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One key feature to look out for is the Eye Garage which will hold any style of cycling glass firmly on your helmet. You will not lose your valuable shades on any ride.

Check out www.pocsports.com for more information. Stop by the shop and try it on. You will not regret it.

Race Face Ambush Pads Review on Vital Mtb

“Tested: Race Face Ambush Knee and Elbow Guards – As Solid As They Come”

Review by Johan Hjord // Photos by Tal Rozow and Johan Hjord

Kneepads are an essential piece of protective equipment, worn by almost every rider who likes to get a bit rowdy from time to time. Elbow pads are perhaps a slightly less common sight on the trail, but many riders will still reach for them when things get a bit hectic, or just for a little extra peace of mind. Race Face has been producing a line of pads (or guards) for a number of years already, offering a full range of protection for different applications. The Ambush line sits on the heavy duty side of the catalog, ready for pretty much anything you can throw at it – we put the 2013 edition to the test to see how it measures up in this highly competitive equipment category.

Ambush Knee and Elbow Highlights

  • D30 high performance shock absorbing foam
  • Perforated Neoprene enhances venting and moisture control
  • Terry lined for wicking and comfort
  • Open-back construction on the kneepads; no shoe removal necessary
  • Foam padded side walls on the kneepads offer additional coverage
  • Heavy-duty 600 denier nylon front panel casing
  • Soft mesh panel at inner elbow to keep cool
  • Woven upper elastic strap and lower Neoprene comfort strap on elbow pads
  • Branded rubber grab tabs
  • MSRP: $119.99 (Knee), $79.99 (Elbow)

Race Face makes quality gear, so we were not surprised to find a pair of pads that seem to have been very well put together right out of the bag. The attention to detail is obvious, and the materials chosen inspire confidence. All the seams appear well executed, and we found no loose threads nor any other apparent quality problems. That meant we were instantly ready to hit the trails to find out how these pads perform where it really matters.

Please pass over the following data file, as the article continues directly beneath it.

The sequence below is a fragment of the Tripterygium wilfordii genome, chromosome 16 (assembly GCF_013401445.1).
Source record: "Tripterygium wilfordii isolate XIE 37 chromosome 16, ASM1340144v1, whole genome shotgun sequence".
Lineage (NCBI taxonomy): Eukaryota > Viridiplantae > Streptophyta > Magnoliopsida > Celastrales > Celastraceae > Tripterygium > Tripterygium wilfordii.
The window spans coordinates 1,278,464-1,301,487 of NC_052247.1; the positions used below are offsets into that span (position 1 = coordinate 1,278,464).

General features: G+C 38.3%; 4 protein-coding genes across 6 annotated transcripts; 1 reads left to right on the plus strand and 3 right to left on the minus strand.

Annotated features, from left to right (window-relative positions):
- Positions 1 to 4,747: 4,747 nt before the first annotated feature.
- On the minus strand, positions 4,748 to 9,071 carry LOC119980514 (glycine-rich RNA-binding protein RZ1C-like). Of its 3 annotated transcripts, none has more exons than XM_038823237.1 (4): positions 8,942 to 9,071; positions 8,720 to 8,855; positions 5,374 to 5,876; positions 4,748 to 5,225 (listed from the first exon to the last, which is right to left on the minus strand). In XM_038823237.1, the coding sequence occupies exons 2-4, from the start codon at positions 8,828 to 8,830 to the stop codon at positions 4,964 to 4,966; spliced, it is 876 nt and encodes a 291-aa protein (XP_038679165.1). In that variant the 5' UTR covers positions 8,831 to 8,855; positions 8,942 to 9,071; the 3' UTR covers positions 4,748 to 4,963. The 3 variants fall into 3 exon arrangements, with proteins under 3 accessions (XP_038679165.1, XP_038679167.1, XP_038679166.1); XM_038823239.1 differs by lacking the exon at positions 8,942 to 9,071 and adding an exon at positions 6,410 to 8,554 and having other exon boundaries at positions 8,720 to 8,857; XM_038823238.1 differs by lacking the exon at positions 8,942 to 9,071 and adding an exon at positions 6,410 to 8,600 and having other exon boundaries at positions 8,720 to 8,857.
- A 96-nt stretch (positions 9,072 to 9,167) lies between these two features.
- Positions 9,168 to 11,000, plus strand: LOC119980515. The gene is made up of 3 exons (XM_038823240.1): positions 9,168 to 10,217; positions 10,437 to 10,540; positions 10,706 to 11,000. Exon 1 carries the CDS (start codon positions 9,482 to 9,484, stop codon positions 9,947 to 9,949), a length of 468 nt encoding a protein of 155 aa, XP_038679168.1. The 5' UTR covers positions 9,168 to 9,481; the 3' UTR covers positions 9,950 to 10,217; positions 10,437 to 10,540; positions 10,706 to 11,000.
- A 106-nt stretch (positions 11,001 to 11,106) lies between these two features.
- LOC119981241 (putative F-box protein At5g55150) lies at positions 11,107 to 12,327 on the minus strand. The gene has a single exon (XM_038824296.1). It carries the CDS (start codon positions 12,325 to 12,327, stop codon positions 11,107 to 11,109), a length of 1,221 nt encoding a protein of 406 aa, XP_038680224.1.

On The Trail

The stand-out feature on the Ambush kneepad is the open back construction. The kneepad opens up completely thanks to three hook-and-loop straps, allowing you to put it on and take it off without removing your shoes. This is a boon, as having to remove your shoes is perhaps the single most annoying aspect of this type of pad from many other manufacturers. How many times have you arrived a big climb wanting to remove your kneepads, but not feeling up to taking your shoes off? Removing the Ambush pad takes all of five seconds – then you’re free to strap it to your pack or even the bike before the climb. This is a brilliant idea and Race Face has executed it perfectly.

The most important function of a knee or elbow pad is of course to protect you during the rougher episodes of your dirt love affair. On the Ambush range, Race Face has chosen to use D3O as the main protective material both for the knee and elbow pads. For those not familiar with D3O, it is a soft and malleable material featuring molecules that lock together to dissipate impact energy during hard hits (go ahead and put a hammer to it to test this – you know you want to).

Race Face has included a generous helping of this magical material in both the knee and elbow pads, complemented by smaller sections of more traditional foam on both sides of each kneepad. The pads are preformed to provide a comfortable fit, but without feeling the least bit flimsy as D3O pads sometimes do. The heavy-duty nylon used on the front panels appears extremely strong, and looks better than the previous generation of these pads – we’ve certainly not been able to put more than superficial scuffs on it.